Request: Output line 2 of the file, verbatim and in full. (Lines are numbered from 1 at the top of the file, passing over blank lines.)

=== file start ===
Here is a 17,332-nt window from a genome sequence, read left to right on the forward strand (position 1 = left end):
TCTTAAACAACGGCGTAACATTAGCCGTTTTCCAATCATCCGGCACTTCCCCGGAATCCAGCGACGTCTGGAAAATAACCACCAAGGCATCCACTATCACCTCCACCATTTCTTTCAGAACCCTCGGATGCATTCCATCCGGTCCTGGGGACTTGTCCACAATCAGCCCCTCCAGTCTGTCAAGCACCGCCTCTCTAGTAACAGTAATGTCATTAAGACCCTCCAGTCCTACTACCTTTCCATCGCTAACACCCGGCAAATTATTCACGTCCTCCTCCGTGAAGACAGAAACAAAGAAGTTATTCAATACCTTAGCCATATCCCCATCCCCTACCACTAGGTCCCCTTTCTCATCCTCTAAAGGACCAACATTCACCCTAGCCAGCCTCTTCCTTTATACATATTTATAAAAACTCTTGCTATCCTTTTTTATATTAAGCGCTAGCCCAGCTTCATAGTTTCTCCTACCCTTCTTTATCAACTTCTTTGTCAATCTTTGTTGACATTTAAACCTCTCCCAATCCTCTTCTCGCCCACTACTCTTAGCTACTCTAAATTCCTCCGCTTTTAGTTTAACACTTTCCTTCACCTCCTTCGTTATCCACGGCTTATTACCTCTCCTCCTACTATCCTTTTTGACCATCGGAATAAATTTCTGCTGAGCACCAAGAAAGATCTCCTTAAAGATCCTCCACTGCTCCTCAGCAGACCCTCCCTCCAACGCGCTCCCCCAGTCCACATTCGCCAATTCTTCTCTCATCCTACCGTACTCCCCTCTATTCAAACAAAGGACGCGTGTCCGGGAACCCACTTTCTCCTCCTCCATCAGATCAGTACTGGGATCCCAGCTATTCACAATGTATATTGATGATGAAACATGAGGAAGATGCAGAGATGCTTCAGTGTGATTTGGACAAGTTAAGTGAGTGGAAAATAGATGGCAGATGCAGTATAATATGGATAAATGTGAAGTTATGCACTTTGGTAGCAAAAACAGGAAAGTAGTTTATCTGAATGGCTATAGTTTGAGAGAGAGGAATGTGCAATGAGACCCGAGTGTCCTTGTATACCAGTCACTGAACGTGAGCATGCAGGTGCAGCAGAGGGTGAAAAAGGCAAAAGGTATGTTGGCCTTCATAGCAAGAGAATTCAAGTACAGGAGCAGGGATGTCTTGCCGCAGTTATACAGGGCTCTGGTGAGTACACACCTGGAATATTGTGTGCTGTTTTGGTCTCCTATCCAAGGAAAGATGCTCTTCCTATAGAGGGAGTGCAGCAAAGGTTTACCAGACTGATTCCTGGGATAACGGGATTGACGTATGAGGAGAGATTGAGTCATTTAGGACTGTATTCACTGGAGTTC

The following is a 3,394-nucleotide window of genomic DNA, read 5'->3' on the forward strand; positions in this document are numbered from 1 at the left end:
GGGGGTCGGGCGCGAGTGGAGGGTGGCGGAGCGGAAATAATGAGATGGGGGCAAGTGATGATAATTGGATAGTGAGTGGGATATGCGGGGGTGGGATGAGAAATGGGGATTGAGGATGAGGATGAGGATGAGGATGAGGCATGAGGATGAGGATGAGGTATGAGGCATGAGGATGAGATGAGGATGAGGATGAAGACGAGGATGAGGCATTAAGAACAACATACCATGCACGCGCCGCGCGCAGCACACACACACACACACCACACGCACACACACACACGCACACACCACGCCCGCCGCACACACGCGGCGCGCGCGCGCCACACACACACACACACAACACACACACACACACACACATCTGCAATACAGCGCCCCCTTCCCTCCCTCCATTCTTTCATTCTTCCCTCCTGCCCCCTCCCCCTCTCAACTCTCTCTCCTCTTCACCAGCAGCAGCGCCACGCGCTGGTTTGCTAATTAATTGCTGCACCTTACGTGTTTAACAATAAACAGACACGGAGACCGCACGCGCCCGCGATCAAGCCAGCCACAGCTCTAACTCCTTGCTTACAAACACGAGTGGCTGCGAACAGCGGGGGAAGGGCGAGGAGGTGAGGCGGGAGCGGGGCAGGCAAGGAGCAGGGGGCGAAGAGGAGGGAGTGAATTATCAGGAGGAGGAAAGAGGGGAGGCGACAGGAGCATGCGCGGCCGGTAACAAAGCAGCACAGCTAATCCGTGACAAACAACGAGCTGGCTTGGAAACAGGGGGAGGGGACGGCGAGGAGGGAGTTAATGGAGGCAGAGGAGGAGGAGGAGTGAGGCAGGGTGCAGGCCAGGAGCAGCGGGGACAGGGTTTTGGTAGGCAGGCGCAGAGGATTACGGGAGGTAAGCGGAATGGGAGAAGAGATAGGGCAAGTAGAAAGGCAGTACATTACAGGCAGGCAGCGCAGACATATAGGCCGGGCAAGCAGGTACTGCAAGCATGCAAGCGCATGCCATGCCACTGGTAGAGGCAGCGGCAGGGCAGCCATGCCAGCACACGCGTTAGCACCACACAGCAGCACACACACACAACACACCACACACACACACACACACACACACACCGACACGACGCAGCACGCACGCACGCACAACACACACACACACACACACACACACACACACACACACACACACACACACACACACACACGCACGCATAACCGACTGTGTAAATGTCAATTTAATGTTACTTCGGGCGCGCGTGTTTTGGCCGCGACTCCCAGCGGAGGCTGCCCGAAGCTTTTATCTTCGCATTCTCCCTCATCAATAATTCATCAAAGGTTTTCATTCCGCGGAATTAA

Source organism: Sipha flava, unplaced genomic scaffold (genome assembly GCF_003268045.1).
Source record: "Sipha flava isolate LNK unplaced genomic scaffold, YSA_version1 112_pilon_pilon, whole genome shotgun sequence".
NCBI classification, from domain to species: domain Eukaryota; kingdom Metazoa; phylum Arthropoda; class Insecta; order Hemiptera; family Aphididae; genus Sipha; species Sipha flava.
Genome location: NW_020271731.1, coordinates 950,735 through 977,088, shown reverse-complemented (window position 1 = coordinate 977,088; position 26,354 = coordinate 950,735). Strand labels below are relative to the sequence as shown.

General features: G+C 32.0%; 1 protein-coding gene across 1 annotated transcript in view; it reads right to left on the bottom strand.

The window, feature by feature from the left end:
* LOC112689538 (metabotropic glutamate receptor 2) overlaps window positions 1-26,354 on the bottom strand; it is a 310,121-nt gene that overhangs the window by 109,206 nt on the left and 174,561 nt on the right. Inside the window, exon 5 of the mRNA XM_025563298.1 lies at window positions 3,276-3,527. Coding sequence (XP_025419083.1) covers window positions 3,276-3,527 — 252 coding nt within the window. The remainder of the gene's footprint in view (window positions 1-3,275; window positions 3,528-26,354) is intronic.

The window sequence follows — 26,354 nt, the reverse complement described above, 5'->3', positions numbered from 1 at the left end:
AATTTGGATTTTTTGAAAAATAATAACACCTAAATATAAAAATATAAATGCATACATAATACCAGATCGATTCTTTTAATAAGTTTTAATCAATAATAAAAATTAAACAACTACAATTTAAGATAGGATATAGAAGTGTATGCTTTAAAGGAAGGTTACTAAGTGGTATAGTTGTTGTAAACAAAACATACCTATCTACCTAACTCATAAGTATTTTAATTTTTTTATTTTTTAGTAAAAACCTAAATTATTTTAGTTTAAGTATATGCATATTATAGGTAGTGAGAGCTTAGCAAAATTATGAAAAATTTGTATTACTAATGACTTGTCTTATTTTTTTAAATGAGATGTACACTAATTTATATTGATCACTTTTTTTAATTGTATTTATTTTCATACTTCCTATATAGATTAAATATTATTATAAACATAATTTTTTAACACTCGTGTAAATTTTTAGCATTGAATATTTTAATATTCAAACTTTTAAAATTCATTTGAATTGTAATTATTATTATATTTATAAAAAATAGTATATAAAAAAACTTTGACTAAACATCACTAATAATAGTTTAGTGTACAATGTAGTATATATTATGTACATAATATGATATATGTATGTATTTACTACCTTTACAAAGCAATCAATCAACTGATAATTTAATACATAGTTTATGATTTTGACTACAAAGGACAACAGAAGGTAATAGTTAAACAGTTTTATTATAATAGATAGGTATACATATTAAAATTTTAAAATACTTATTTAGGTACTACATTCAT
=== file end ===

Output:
TCTTAAACAACGGCGTAACATTAGCCGTTTTCCAATCATCCGGCACTTCCCCGGAATCCAGCGACGTCTGGAAAATAACCACCAAGGCATCCACTATCACCTCCACCATTTCTTTCAGAACCCTCGGATGCATTCCATCCGGTCCTGGGGACTTGTCCACAATCAGCCCCTCCAGTCTGTCAAGCACCGCCTCTCTAGTAACAGTAATGTCATTAAGACCCTCCAGTCCTACTACCTTTCCATCGCTAACACCCGGCAAATTATTCACGTCCTCCTCCGTGAAGACAGAAACAAAGAAGTTATTCAATACCTTAGCCATATCCCCATCCCCTACCACTAGGTCCCCTTTCTCATCCTCTAAAGGACCAACATTCACCCTAGCCAGCCTCTTCCTTTATACATATTTATAAAAACTCTTGCTATCCTTTTTTATATTAAGCGCTAGCCCAGCTTCATAGTTTCTCCTACCCTTCTTTATCAACTTCTTTGTCAATCTTTGTTGACATTTAAACCTCTCCCAATCCTCTTCTCGCCCACTACTCTTAGCTACTCTAAATTCCTCCGCTTTTAGTTTAACACTTTCCTTCACCTCCTTCGTTATCCACGGCTTATTACCTCTCCTCCTACTATCCTTTTTGACCATCGGAATAAATTTCTGCTGAGCACCAAGAAAGATCTCCTTAAAGATCCTCCACTGCTCCTCAGCAGACCCTCCCTCCAACGCGCTCCCCCAGTCCACATTCGCCAATTCTTCTCTCATCCTACCGTACTCCCCTCTATTCAAACAAAGGACGCGTGTCCGGGAACCCACTTTCTCCTCCTCCATCAGATCAGTACTGGGATCCCAGCTATTCACAATGTATATTGATGATGAAACATGAGGAAGATGCAGAGATGCTTCAGTGTGATTTGGACAAGTTAAGTGAGTGGAAAATAGATGGCAGATGCAGTATAATATGGATAAATGTGAAGTTATGCACTTTGGTAGCAAAAACAGGAAAGTAGTTTATCTGAATGGCTATAGTTTGAGAGAGAGGAATGTGCAATGAGACCCGAGTGTCCTTGTATACCAGTCACTGAACGTGAGCATGCAGGTGCAGCAGAGGGTGAAAAAGGCAAAAGGTATGTTGGCCTTCATAGCAAGAGAATTCAAGTACAGGAGCAGGGATGTCTTGCCGCAGTTATACAGGGCTCTGGTGAGTACACACCTGGAATATTGTGTGCTGTTTTGGTCTCCTATCCAAGGAAAGATGCTCTTCCTATAGAGGGAGTGCAGCAAAGGTTTACCAGACTGATTCCTGGGATAACGGGATTGACGTATGAGGAGAGATTGAGTCATTTAGGACTGTATTCACTGGAGTTC